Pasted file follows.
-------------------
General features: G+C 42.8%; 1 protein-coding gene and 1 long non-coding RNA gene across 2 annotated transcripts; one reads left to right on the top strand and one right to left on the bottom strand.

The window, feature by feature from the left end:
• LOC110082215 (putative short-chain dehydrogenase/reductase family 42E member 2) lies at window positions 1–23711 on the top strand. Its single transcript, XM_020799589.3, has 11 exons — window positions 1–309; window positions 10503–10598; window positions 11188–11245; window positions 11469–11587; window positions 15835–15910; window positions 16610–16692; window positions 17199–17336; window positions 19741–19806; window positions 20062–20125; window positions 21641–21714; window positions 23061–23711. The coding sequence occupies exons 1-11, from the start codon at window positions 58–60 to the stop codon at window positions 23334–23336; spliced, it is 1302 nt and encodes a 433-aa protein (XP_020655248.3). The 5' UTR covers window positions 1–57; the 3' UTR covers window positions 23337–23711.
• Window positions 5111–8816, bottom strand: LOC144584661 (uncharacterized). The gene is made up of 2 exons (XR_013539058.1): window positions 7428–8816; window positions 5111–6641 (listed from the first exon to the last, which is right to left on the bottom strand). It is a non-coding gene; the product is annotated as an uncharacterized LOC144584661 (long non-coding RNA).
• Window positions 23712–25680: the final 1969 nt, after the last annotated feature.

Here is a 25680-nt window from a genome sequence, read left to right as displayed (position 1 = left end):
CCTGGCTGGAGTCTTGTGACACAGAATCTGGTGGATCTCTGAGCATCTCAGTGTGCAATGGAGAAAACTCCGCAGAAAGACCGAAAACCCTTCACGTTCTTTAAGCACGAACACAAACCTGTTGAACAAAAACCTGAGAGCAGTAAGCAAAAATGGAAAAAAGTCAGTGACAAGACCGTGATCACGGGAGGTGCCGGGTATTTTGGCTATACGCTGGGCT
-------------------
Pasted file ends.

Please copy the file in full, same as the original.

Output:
General features: G+C 42.8%; 1 protein-coding gene and 1 long non-coding RNA gene across 2 annotated transcripts; one reads left to right on the top strand and one right to left on the bottom strand.

The window, feature by feature from the left end:
• LOC110082215 (putative short-chain dehydrogenase/reductase family 42E member 2) lies at window positions 1–23711 on the top strand. Its single transcript, XM_020799589.3, has 11 exons — window positions 1–309; window positions 10503–10598; window positions 11188–11245; window positions 11469–11587; window positions 15835–15910; window positions 16610–16692; window positions 17199–17336; window positions 19741–19806; window positions 20062–20125; window positions 21641–21714; window positions 23061–23711. The coding sequence occupies exons 1-11, from the start codon at window positions 58–60 to the stop codon at window positions 23334–23336; spliced, it is 1302 nt and encodes a 433-aa protein (XP_020655248.3). The 5' UTR covers window positions 1–57; the 3' UTR covers window positions 23337–23711.
• Window positions 5111–8816, bottom strand: LOC144584661 (uncharacterized). The gene is made up of 2 exons (XR_013539058.1): window positions 7428–8816; window positions 5111–6641 (listed from the first exon to the last, which is right to left on the bottom strand). It is a non-coding gene; the product is annotated as an uncharacterized LOC144584661 (long non-coding RNA).
• Window positions 23712–25680: the final 1969 nt, after the last annotated feature.

Here is a 25680-nt window from a genome sequence, read left to right as displayed (position 1 = left end):
CCTGGCTGGAGTCTTGTGACACAGAATCTGGTGGATCTCTGAGCATCTCAGTGTGCAATGGAGAAAACTCCGCAGAAAGACCGAAAACCCTTCACGTTCTTTAAGCACGAACACAAACCTGTTGAACAAAAACCTGAGAGCAGTAAGCAAAAATGGAAAAAAGTCAGTGACAAGACCGTGATCACGGGAGGTGCCGGGTATTTTGGCTATACGCTGGGCT